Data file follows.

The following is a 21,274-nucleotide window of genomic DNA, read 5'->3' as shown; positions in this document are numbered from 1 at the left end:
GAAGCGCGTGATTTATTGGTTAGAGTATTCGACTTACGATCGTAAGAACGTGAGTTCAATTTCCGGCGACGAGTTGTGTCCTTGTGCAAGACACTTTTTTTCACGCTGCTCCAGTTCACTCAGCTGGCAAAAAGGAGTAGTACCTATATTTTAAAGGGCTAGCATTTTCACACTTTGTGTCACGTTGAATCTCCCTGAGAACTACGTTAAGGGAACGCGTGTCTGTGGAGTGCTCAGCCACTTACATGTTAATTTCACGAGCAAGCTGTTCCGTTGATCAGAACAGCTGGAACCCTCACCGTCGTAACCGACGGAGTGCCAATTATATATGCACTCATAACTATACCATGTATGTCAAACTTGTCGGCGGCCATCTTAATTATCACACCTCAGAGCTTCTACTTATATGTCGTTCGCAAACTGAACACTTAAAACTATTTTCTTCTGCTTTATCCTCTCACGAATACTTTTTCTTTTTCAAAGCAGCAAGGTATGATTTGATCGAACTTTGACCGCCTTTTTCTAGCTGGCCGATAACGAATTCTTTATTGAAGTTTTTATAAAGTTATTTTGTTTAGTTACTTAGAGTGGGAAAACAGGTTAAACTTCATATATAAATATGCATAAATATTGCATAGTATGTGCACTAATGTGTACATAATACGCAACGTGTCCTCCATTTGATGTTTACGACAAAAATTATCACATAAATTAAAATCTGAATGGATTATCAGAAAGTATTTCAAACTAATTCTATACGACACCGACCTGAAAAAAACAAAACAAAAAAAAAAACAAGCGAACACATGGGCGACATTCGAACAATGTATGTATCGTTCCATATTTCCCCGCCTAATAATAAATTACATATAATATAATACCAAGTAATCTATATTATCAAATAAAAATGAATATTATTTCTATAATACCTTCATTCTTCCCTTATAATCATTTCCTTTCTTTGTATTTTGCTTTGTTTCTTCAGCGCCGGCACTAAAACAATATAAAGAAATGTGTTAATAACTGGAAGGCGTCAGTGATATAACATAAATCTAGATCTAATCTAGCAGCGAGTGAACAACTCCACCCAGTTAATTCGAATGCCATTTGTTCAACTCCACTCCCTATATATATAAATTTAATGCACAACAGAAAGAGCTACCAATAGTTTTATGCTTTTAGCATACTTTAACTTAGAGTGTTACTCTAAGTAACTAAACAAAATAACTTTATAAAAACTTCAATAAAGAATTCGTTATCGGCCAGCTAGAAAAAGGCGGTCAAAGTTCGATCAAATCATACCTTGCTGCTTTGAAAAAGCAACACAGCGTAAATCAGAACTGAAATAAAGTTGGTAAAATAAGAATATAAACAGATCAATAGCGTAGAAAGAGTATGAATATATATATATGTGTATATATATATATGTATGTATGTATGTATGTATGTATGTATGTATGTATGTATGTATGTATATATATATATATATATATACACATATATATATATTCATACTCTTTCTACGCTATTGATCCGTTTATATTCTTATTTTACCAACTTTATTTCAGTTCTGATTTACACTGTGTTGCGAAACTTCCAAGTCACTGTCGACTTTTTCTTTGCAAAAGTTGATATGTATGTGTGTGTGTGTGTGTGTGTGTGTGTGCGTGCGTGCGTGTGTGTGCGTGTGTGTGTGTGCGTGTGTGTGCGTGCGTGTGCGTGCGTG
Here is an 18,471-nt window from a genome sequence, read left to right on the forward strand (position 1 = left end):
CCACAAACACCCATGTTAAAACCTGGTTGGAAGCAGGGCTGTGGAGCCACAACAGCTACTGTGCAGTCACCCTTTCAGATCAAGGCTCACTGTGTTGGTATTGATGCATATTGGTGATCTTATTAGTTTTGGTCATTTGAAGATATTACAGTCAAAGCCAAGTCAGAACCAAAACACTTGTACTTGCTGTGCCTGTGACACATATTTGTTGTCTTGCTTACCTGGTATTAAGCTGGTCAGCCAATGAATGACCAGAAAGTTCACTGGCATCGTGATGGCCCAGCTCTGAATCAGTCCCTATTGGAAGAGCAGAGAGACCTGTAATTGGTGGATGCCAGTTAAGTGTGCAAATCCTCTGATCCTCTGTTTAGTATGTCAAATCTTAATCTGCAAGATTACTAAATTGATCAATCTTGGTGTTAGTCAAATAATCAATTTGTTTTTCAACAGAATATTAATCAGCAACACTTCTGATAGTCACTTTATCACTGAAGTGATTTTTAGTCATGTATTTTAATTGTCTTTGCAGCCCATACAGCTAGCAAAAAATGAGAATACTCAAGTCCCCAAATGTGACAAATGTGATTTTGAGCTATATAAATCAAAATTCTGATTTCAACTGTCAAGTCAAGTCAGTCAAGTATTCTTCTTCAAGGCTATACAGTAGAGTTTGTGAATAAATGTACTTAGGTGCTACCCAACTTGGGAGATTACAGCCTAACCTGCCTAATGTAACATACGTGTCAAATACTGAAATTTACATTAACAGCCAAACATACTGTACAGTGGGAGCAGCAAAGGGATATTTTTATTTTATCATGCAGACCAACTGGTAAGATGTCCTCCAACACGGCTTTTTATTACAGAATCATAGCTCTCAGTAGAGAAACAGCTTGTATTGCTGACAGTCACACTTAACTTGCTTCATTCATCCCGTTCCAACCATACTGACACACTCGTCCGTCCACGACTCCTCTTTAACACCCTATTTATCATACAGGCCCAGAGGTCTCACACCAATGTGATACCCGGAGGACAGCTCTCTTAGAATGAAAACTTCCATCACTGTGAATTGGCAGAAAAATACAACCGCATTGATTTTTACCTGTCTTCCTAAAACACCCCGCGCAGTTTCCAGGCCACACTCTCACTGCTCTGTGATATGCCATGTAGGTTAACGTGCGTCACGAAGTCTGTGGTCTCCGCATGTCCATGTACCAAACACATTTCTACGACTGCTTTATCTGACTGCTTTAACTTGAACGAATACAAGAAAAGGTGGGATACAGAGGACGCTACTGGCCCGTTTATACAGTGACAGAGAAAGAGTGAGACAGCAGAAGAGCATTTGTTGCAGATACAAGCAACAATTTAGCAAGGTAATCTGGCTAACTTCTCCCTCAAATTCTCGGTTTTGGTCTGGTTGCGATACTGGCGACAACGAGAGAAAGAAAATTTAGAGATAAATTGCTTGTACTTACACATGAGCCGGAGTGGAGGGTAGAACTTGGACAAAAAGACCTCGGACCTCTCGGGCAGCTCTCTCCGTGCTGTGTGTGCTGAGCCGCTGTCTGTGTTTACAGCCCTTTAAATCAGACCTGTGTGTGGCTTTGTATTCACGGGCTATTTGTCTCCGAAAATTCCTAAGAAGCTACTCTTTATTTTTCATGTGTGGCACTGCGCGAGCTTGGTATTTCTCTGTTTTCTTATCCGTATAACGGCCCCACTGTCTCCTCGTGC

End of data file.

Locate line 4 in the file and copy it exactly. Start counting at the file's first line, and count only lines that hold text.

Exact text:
CCACAAACACCCATGTTAAAACCTGGTTGGAAGCAGGGCTGTGGAGCCACAACAGCTACTGTGCAGTCACCCTTTCAGATCAAGGCTCACTGTGTTGGTATTGATGCATATTGGTGATCTTATTAGTTTTGGTCATTTGAAGATATTACAGTCAAAGCCAAGTCAGAACCAAAACACTTGTACTTGCTGTGCCTGTGACACATATTTGTTGTCTTGCTTACCTGGTATTAAGCTGGTCAGCCAATGAATGACCAGAAAGTTCACTGGCATCGTGATGGCCCAGCTCTGAATCAGTCCCTATTGGAAGAGCAGAGAGACCTGTAATTGGTGGATGCCAGTTAAGTGTGCAAATCCTCTGATCCTCTGTTTAGTATGTCAAATCTTAATCTGCAAGATTACTAAATTGATCAATCTTGGTGTTAGTCAAATAATCAATTTGTTTTTCAACAGAATATTAATCAGCAACACTTCTGATAGTCACTTTATCACTGAAGTGATTTTTAGTCATGTATTTTAATTGTCTTTGCAGCCCATACAGCTAGCAAAAAATGAGAATACTCAAGTCCCCAAATGTGACAAATGTGATTTTGAGCTATATAAATCAAAATTCTGATTTCAACTGTCAAGTCAAGTCAGTCAAGTATTCTTCTTCAAGGCTATACAGTAGAGTTTGTGAATAAATGTACTTAGGTGCTACCCAACTTGGGAGATTACAGCCTAACCTGCCTAATGTAACATACGTGTCAAATACTGAAATTTACATTAACAGCCAAACATACTGTACAGTGGGAGCAGCAAAGGGATATTTTTATTTTATCATGCAGACCAACTGGTAAGATGTCCTCCAACACGGCTTTTTATTACAGAATCATAGCTCTCAGTAGAGAAACAGCTTGTATTGCTGACAGTCACACTTAACTTGCTTCATTCATCCCGTTCCAACCATACTGACACACTCGTCCGTCCACGACTCCTCTTTAACACCCTATTTATCATACAGGCCCAGAGGTCTCACACCAATGTGATACCCGGAGGACAGCTCTCTTAGAATGAAAACTTCCATCACTGTGAATTGGCAGAAAAATACAACCGCATTGATTTTTACCTGTCTTCCTAAAACACCCCGCGCAGTTTCCAGGCCACACTCTCACTGCTCTGTGATATGCCATGTAGGTTAACGTGCGTCACGAAGTCTGTGGTCTCCGCATGTCCATGTACCAAACACATTTCTACGACTGCTTTATCTGACTGCTTTAACTTGAACGAATACAAGAAAAGGTGGGATACAGAGGACGCTACTGGCCCGTTTATACAGTGACAGAGAAAGAGTGAGACAGCAGAAGAGCATTTGTTGCAGATACAAGCAACAATTTAGCAAGGTAATCTGGCTAACTTCTCCCTCAAATTCTCGGTTTTGGTCTGGTTGCGATACTGGCGACAACGAGAGAAAGAAAATTTAGAGATAAATTGCTTGTACTTACACATGAGCCGGAGTGGAGGGTAGAACTTGGACAAAAAGACCTCGGACCTCTCGGGCAGCTCTCTCCGTGCTGTGTGTGCTGAGCCGCTGTCTGTGTTTACAGCCCTTTAAATCAGACCTGTGTGTGGCTTTGTATTCACGGGCTATTTGTCTCCGAAAATTCCTAAGAAGCTACTCTTTATTTTTCATGTGTGGCACTGCGCGAGCTTGGTATTTCTCTGTTTTCTTATCCGTATAACGGCCCCACTGTCTCCTCGTGC